• Credit card No. 3: $5,000, 14.5% interest rate

With the avalanche method, you’d first focus on paying off credit card No. 1, as it has the highest interest rate. Following the snowball method, you’d start with credit card No. 2, as it has the smallest balance. Remember: In either scenario, you’d make the minimum monthly payments on the other two accounts to avoid hurting your credit score.

If you break down the numbers, the snowball method can end up costing you more money in the long run. As you devote more money to smaller accounts, larger debts with high interest rates will rack up charges.

But there is an upside to the snowball method. You’ll pay off smaller balances relatively fast, which makes you feel like you’re making progress. Because of this, you might adopt other healthier financial habits, from picking up an extra shift at work to taking on a side hustle or cutting your living expenses. That means you’ll have even more money in your pocket to put toward your debt, and it'll be off your plate sooner.

Are interest-free credit card promotions worth it?

If you're up against particularly high APRs, there's another type of debt consolidation you might consider: a balance transfer. A credit card with an introductory 0% interest rate is a potential solution only if you’re sure you can pay off the transferred debt before the promotional period ends. Otherwise, you could find yourself back in the same, or an even worse, situation—hit with a very high interest rate that is usually applied retroactively to your initial balance.

Although there are credit cards that do not charge a balance transfer fee, read the fine print. Many incur a fee of 3% of the amount transferred.

Blanchard recommends setting calendar reminders so that you’re aware when the standard APR is about to kick in. And be wary of maxing out these cards. Even if you’re making on-time payments, he reminds that a high credit utilization ratio is detrimental.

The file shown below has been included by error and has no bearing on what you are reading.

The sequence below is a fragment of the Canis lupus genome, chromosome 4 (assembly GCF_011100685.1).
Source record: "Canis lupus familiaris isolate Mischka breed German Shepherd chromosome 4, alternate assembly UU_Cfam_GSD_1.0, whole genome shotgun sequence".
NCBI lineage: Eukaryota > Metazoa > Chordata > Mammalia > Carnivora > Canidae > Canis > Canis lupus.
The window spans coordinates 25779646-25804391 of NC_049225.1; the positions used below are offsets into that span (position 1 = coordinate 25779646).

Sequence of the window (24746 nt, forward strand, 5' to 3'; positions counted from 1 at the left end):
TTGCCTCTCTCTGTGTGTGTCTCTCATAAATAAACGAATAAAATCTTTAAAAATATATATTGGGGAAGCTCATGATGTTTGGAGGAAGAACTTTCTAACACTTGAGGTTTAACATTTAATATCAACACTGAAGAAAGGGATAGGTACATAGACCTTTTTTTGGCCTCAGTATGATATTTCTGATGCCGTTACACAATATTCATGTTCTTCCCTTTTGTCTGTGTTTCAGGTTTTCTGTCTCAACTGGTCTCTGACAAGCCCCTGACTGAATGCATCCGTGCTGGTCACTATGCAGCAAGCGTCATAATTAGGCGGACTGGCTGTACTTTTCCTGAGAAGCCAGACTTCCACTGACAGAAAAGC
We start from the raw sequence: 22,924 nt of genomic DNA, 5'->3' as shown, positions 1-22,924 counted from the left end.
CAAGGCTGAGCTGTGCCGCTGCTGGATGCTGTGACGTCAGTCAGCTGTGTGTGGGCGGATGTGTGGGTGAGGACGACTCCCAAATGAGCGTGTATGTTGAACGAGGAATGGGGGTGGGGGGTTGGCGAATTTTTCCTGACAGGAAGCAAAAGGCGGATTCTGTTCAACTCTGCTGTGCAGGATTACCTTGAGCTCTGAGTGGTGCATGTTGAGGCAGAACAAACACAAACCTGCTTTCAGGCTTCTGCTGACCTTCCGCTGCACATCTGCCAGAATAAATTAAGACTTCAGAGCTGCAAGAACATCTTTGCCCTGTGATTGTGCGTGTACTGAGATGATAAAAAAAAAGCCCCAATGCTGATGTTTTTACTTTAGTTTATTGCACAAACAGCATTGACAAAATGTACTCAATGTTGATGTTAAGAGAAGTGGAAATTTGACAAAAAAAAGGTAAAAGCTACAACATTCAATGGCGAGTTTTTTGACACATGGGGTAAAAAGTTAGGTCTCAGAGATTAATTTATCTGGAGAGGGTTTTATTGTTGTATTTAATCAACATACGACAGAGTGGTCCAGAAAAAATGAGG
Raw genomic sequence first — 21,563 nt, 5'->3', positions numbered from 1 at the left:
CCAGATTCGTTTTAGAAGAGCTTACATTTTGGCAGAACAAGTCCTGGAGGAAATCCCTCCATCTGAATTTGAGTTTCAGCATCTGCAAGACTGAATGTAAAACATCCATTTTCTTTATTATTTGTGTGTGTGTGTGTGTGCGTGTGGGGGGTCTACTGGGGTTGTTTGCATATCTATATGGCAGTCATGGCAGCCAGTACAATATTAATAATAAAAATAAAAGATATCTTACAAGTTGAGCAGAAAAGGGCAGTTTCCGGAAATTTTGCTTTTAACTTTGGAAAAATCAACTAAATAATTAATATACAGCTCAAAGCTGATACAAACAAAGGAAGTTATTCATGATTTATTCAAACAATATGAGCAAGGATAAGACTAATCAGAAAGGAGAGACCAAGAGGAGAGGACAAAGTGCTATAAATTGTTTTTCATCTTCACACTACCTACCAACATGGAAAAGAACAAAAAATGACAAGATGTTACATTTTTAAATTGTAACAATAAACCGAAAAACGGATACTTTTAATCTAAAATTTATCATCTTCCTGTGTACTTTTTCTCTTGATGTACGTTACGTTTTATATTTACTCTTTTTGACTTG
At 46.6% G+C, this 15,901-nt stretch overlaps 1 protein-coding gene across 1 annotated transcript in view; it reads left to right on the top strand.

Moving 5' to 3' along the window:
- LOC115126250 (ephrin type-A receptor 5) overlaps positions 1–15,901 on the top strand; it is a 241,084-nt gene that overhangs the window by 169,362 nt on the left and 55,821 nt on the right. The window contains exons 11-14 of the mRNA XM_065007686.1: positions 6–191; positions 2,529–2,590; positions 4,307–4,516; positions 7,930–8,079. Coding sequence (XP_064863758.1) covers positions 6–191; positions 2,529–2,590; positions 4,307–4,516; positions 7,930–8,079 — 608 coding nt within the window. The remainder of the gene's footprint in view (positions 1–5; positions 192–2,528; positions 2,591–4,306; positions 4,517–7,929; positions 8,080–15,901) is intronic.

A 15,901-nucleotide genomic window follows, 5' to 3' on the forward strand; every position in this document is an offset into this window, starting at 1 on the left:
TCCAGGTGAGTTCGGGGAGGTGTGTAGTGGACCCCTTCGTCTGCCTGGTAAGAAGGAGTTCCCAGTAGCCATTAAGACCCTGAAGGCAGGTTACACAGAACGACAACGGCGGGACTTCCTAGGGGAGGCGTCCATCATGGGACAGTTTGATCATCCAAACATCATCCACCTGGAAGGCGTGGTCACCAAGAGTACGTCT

“Anything that hurts your credit score will hurt your future ability to get other personal loans, refinance your mortgage, etc.,” Blanchard says. “Having revolving credit card debt should ultimately be a last resort.”

What are some other options for paying off credit card debt?

During the coronavirus pandemic, many Americans are dealing with additional financial strain. “Pre-COVID, 37% of American households would revolve on a credit card payment at least once a year, according to the National Foundation for Credit Counseling,” Blanchard says. “This means that when these people do have debt, they tend to generate a fair amount of interest, around $1,000 or $2,000 a year.”

Blanchard encourages consumers to look at resources that are available during this time. Many credit card issuers offer promotional interest rates for new or existing customers. Right now, some may be willing to provide assistance at an individual level, perhaps by offering a lower minimum payment or interest rate.

In many cases, this may not be advertised on websites. So it could be in your best interest to pick up the phone and contact customer service. Be clear about whether deferred payments could result in a request for a large balloon payment in the end, rather than simply restarting regular payments.

Bottom Line

There are multiple options when it comes to tackling your debt; you have to choose the best method for your individual financial situation. Whatever your approach, always make your minimum payments. And remember that progress, however small it seems, is still progress. Chipping away at debt little by little will help you avoid building up more interest, and prevent your credit score from taking a hit.